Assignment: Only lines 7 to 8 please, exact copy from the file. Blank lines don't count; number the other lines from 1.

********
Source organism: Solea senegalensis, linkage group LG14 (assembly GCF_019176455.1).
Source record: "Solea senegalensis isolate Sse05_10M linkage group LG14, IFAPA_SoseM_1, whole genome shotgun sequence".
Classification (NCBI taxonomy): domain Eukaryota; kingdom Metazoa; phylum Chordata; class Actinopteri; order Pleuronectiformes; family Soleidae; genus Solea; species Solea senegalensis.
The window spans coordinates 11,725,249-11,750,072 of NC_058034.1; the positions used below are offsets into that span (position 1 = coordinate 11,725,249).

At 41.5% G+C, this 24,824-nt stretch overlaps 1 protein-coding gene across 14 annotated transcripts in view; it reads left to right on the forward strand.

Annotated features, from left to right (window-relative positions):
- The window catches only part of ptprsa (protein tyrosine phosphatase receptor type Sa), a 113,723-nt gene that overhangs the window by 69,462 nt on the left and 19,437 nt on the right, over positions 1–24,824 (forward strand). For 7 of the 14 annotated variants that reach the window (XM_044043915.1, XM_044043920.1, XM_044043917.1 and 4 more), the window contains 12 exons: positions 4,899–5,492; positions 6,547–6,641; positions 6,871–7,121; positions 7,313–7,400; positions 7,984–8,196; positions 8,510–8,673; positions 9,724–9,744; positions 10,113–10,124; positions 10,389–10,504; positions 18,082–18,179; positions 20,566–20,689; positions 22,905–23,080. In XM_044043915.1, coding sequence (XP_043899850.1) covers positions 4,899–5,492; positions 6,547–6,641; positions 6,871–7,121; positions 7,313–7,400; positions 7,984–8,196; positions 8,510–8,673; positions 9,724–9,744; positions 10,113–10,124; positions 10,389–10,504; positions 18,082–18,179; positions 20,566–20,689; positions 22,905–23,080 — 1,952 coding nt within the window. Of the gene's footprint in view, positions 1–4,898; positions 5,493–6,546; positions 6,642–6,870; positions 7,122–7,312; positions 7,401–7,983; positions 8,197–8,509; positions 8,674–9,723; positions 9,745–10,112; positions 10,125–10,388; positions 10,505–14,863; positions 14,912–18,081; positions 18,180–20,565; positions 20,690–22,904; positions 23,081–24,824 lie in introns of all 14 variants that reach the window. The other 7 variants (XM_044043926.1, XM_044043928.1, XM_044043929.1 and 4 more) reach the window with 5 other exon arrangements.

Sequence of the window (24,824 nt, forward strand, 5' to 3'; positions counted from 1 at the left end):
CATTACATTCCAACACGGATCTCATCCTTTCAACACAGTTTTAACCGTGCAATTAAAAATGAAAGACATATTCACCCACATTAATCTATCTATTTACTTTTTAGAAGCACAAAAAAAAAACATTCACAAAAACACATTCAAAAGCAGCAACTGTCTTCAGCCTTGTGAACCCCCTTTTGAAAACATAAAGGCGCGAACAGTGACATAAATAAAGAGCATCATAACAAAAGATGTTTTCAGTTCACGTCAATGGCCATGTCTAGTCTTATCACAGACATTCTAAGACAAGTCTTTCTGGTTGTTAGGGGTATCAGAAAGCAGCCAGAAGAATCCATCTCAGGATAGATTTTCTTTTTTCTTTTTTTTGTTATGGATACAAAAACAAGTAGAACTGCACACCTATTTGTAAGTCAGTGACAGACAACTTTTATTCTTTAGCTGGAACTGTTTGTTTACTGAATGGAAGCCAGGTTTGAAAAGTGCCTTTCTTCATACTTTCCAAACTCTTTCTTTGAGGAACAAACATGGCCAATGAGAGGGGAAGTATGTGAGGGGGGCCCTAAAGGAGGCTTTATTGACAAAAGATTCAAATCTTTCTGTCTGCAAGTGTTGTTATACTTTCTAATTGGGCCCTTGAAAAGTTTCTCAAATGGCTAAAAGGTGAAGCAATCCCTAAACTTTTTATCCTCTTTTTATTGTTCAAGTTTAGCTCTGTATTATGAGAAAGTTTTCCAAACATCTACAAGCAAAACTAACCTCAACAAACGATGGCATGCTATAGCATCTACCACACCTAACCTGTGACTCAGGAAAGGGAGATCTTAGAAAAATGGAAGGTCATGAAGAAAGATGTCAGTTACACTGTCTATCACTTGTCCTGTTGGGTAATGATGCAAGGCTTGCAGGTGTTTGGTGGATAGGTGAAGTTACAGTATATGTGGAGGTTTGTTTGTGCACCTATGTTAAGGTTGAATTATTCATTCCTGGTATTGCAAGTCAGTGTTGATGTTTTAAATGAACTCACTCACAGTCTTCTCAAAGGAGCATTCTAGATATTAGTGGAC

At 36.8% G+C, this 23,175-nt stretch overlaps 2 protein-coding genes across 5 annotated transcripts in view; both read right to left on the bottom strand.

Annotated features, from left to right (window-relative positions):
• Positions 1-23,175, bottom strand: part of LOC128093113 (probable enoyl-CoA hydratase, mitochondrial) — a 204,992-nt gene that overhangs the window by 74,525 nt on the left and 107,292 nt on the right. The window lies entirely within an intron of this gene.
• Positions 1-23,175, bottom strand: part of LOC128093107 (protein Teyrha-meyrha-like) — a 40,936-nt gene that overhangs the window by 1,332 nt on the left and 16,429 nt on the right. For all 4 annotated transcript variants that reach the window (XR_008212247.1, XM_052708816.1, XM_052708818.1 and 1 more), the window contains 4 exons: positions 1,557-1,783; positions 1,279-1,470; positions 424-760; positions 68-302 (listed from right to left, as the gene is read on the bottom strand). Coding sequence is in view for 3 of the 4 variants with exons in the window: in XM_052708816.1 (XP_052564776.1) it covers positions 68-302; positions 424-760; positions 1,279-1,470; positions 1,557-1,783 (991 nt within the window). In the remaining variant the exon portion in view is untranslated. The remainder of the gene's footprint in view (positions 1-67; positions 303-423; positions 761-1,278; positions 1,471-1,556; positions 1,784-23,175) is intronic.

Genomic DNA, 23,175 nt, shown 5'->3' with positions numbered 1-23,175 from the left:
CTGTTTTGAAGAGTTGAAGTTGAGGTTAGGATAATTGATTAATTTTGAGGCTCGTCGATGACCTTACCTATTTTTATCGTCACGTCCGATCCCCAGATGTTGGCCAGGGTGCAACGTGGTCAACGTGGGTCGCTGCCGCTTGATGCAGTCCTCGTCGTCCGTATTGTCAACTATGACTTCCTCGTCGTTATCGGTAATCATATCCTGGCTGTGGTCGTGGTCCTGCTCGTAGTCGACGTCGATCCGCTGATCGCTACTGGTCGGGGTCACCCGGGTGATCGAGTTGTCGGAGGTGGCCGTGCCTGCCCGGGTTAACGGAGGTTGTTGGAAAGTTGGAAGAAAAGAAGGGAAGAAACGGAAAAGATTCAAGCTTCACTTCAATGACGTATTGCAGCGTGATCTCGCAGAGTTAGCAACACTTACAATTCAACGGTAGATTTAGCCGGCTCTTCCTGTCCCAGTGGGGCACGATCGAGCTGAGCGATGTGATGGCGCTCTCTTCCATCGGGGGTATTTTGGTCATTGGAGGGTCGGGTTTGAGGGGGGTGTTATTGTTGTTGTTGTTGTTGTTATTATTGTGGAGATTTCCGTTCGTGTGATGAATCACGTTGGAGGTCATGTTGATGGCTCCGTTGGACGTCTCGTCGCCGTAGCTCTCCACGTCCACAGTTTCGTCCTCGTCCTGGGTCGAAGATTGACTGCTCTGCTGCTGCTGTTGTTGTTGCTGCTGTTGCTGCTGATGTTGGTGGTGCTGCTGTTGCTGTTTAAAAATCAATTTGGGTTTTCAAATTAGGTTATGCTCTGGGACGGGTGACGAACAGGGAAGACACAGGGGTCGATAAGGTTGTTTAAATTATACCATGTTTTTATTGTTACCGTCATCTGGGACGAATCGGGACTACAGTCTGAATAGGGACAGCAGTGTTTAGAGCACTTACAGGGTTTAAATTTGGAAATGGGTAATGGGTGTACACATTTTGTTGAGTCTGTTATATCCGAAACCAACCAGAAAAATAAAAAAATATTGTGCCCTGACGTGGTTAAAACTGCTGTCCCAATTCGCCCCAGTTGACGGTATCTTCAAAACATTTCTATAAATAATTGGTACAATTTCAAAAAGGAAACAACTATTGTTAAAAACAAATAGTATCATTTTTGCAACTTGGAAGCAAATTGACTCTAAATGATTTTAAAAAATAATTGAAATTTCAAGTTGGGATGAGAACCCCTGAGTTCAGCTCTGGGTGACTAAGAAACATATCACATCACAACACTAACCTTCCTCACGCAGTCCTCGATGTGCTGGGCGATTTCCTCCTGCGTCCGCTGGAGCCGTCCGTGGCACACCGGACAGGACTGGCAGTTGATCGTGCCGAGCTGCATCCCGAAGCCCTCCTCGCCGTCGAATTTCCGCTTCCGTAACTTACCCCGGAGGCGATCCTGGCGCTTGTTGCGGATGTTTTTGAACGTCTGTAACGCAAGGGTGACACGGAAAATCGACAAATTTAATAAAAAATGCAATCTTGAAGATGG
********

- The window catches only part of ptprsa (protein tyrosine phosphatase receptor type Sa), a 113,723-nt gene that overhangs the window by 69,462 nt on the left and 19,437 nt on the right, over positions 1–24,824 (forward strand). For 7 of the 14 annotated variants that reach the window (XM_044043915.1, XM_044043920.1, XM_044043917.1 and 4 more), the window contains 12 exons: positions 4,899–5,492; positions 6,547–6,641; positions 6,871–7,121; positions 7,313–7,400; positions 7,984–8,196; positions 8,510–8,673; positions 9,724–9,744; positions 10,113–10,124; positions 10,389–10,504; positions 18,082–18,179; positions 20,566–20,689; positions 22,905–23,080. In XM_044043915.1, coding sequence (XP_043899850.1) covers positions 4,899–5,492; positions 6,547–6,641; positions 6,871–7,121; positions 7,313–7,400; positions 7,984–8,196; positions 8,510–8,673; positions 9,724–9,744; positions 10,113–10,124; positions 10,389–10,504; positions 18,082–18,179; positions 20,566–20,689; positions 22,905–23,080 — 1,952 coding nt within the window. Of the gene's footprint in view, positions 1–4,898; positions 5,493–6,546; positions 6,642–6,870; positions 7,122–7,312; positions 7,401–7,983; positions 8,197–8,509; positions 8,674–9,723; positions 9,745–10,112; positions 10,125–10,388; positions 10,505–14,863; positions 14,912–18,081; positions 18,180–20,565; positions 20,690–22,904; positions 23,081–24,824 lie in introns of all 14 variants that reach the window. The other 7 variants (XM_044043926.1, XM_044043928.1, XM_044043929.1 and 4 more) reach the window with 5 other exon arrangements.

Sequence of the window (24,824 nt, forward strand, 5' to 3'; positions counted from 1 at the left end):